Tobin proposes Saturday elections


In the face of what he described as a depressing 13 percent voter turnout for last year’s City Council elections, City Councilor John Tobin is proposing that municipal elections be held on Saturdays.

“It’s time to try something different,” Tobin said in a Gazette interview.

He said that, while higher-profile city, state and federal elections tend to generate more interest than City Council contests, councilors probably have the most direct effect on their constituents’ day-to-day lives.

Holding elections on Saturdays would, he said, eliminate a major, and valid, excuse people have for not voting—that they have to work.

“A lot of people are going to work at 6:15 or 6:30 a.m. and getting home at the same time at night. They want to eat and spend time with their family,” Tobin said.

And, while some people do work and have other obligations on Saturdays, for most people, rationalizing not voting would be a lot tougher, he said.

A lot of excuses do not hold water, Tobin said, “when you see 95-year-old women struggling to get out of the car to go vote in the pouring rain.”

His proposal includes provisions for early balloting for those whose religion would preclude them from voting on Saturday, he said.

Conventional wisdom holds that increased voter turnout benefits non-incumbents, and Tobin said he personally welcomes challengers.

“I have never minded opposition. I have never called anyone to ask that they get out of the race,” he said.

Tobin’s unopposed bid for reelection last year was the first time since the local District 6 seat was created in 1983 there has only been one candidate.

The Saturday elections proposal has the support of Mayor Thomas Menino and the entire City Council, Tobin said.

It was one of three proposals he originally floated last year for municipal election reform. The other two—extending City Council terms from two years to four, so they happen at the same time as mayoral elections, and imposing term limits for councilors and the mayor—have not enjoyed such widespread support.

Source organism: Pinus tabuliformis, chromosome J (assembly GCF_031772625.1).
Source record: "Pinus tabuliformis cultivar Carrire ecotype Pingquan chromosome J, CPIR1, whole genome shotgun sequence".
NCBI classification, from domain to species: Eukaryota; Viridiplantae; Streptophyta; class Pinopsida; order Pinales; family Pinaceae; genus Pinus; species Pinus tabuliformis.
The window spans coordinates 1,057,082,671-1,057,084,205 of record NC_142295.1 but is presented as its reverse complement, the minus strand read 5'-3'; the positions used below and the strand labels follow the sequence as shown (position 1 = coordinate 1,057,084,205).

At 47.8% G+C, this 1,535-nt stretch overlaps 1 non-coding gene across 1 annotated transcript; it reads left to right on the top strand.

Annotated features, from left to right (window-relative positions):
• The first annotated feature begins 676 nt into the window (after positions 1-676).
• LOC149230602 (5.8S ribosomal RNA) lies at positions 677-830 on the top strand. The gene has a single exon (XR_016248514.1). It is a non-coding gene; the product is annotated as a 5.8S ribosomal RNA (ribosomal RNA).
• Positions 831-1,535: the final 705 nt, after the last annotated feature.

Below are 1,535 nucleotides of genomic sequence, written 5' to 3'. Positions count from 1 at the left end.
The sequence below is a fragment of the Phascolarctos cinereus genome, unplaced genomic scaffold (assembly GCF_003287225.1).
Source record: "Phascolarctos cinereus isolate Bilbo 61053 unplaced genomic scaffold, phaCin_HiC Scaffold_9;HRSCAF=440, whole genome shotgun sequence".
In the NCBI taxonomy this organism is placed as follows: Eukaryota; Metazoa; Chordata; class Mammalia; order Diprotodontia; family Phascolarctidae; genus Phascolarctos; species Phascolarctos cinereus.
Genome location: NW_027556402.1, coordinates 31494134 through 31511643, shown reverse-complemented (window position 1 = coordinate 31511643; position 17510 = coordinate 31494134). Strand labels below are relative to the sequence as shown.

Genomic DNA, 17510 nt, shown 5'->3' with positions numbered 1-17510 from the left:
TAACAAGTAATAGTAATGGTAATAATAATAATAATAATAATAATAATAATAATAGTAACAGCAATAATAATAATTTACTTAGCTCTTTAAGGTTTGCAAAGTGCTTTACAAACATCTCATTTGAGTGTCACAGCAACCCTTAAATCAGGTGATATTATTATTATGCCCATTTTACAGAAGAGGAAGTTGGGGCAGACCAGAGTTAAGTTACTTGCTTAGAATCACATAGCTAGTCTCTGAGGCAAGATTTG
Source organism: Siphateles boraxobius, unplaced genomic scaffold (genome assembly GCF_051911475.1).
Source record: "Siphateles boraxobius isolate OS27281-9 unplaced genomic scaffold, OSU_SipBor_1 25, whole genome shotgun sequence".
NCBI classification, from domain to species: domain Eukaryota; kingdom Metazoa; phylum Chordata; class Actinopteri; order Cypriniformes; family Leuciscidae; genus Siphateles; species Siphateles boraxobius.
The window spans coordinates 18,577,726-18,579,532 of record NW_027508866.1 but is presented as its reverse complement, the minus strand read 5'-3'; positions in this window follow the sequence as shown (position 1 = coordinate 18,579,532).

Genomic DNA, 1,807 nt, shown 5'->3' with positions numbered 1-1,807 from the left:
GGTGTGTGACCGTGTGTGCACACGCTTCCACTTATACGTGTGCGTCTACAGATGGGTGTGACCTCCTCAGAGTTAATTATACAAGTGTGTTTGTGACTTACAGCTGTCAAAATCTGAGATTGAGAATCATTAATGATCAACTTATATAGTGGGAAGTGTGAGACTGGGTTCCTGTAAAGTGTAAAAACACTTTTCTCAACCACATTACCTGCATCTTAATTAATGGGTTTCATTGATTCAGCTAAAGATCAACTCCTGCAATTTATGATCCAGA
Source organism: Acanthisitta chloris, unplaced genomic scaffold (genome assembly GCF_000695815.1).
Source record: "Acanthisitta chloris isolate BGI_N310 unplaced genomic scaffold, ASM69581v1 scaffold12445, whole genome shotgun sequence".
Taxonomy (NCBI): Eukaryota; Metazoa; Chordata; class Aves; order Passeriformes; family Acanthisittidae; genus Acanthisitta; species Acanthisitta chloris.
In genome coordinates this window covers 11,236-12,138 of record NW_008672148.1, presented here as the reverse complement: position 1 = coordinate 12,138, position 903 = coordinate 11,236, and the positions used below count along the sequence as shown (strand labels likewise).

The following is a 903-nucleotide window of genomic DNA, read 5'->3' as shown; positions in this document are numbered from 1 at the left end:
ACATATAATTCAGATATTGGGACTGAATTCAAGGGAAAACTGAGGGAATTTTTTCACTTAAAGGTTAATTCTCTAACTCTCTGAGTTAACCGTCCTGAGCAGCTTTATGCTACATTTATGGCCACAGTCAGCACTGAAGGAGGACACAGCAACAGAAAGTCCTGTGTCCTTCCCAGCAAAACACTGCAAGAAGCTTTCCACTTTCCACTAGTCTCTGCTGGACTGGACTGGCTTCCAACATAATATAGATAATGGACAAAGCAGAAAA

Tobin, who has been outspoken about his mayoral ambitions, said the proposals have nothing to do with his ambitions for higher office.

He is open to the possibility, he said, that current incumbents be exempt from term limits. “This is about increasing participation five, 10, 15 years down the road,” he said.

Of the three proposals, changing City Council terms from two years to four would be the most complicated. That proposal would require a home rule petition, subjecting it to approval by the state legislature and governor.

Tobin said he is currently working on scheduling a public hearing for all three proposals.

At the state level, the advocacy group MassVote is currently lobbying for a rules change that would allow people to register to vote at their polling place on Election Day. So-called “same-day registation” has increased voter turn out in a number of other states, according to MassVote’s web site.

While the statewide changes would effect all municipal, state and federal elections in the Commonwealth, Tobin’s proposal would only cover municipal elections in Boston.

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